• As is: There is no warranty. If you buy a car “as is,” nothing is covered by the carmaker or dealer (though depending on your state, certain implied warranties may apply). But you may have the option to buy a dealer-service contract within a certain number of days of purchase. 

What’s the difference between a manufacturer’s warranty and an extended warranty?

A manufacturer’s warranty covers specific things guaranteed by the carmaker. If available, it’s usually included in the cost of the car and ends after a certain amount of time or after you’ve hit a specific number of miles.

An extended warranty is sometimes also referred to as a service contract and isn’t technically a warranty as defined by federal law. An extended warranty’s costs are added on top of the price of your vehicle and typically don’t include regular maintenance.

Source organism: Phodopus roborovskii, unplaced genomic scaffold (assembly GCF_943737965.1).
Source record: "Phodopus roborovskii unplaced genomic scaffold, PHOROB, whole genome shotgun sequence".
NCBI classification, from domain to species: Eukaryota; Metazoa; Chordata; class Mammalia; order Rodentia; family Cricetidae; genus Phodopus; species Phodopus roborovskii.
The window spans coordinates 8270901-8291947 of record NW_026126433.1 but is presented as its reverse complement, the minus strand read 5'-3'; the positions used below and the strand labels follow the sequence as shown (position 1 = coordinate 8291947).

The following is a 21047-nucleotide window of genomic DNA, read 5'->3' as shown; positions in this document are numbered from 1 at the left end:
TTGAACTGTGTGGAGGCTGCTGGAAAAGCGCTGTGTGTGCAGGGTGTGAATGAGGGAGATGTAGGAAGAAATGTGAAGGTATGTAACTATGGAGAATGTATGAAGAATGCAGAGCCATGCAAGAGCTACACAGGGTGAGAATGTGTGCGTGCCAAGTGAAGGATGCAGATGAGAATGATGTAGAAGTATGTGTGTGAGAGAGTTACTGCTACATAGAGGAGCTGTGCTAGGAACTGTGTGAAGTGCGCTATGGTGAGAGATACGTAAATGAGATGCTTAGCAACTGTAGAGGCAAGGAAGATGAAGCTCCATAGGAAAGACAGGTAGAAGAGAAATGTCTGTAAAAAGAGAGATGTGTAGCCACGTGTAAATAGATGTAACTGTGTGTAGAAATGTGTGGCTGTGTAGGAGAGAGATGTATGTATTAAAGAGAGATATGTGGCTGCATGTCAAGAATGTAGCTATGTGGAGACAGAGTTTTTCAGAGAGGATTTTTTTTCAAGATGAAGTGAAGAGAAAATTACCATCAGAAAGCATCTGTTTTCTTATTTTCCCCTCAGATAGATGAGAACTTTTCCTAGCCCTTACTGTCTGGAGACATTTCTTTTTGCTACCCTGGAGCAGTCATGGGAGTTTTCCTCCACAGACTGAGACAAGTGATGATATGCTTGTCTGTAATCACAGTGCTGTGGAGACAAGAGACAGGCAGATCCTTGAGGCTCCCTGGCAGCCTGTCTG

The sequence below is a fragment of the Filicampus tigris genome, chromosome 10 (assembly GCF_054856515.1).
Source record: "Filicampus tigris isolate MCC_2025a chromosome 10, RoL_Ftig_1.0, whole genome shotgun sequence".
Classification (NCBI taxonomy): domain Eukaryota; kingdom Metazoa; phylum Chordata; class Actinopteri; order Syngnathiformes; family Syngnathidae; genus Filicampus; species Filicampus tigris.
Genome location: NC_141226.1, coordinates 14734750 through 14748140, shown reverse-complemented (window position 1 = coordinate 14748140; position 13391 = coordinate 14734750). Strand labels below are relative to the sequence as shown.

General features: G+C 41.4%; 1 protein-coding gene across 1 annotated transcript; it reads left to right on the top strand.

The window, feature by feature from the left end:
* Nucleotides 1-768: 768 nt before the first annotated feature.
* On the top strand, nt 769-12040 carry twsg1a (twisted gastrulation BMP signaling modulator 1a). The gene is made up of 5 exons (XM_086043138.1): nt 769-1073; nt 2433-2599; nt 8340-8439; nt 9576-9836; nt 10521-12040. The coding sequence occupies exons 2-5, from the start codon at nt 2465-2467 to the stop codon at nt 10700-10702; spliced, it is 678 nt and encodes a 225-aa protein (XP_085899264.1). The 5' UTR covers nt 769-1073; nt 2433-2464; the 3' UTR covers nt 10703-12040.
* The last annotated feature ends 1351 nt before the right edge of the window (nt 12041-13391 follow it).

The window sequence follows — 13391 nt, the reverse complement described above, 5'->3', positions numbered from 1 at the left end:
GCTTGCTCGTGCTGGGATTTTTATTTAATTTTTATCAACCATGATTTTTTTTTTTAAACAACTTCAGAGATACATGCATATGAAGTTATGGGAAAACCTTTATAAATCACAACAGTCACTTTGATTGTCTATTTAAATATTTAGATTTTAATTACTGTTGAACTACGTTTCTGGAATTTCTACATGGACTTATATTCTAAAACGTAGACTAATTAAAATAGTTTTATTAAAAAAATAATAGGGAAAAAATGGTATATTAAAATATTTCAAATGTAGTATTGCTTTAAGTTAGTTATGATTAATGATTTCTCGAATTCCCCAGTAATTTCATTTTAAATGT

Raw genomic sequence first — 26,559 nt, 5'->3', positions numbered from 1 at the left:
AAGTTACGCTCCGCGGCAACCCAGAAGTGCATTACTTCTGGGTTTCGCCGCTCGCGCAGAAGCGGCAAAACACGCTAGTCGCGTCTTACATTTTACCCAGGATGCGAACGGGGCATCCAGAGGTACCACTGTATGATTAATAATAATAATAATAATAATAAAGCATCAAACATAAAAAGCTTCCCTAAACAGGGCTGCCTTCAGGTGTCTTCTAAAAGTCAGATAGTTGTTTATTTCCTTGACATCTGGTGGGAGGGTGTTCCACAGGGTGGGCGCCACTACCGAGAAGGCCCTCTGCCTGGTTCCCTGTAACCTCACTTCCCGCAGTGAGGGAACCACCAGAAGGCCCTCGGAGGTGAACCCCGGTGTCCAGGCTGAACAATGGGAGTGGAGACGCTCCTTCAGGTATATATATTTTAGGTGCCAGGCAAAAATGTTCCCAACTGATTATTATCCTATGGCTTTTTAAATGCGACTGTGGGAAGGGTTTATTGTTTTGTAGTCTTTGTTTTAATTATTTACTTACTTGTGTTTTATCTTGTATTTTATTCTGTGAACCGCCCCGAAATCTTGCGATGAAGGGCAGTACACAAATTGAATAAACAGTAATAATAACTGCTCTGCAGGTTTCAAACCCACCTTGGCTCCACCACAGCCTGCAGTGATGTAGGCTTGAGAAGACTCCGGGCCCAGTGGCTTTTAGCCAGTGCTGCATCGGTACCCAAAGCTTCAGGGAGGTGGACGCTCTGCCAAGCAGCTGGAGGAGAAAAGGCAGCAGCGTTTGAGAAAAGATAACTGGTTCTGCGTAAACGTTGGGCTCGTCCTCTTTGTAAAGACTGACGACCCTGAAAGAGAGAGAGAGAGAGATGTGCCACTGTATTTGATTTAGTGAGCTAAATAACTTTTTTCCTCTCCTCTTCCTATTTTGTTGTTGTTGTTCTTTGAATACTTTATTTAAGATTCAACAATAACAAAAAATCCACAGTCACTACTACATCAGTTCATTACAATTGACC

Before you buy an extended warranty, ask your dealer (in writing) about what’s covered and what the costs of repairs may be without one. It may not be worth the investment.


Bottom line

If you buy a new or used car, it’s important to understand your warranty coverage. Make sure you read through the contract provided by the dealer that details what the manufacturer or dealer is liable for. That way, you’ll have a better idea of whether you’re covered or if you have to pay for a pricey repair.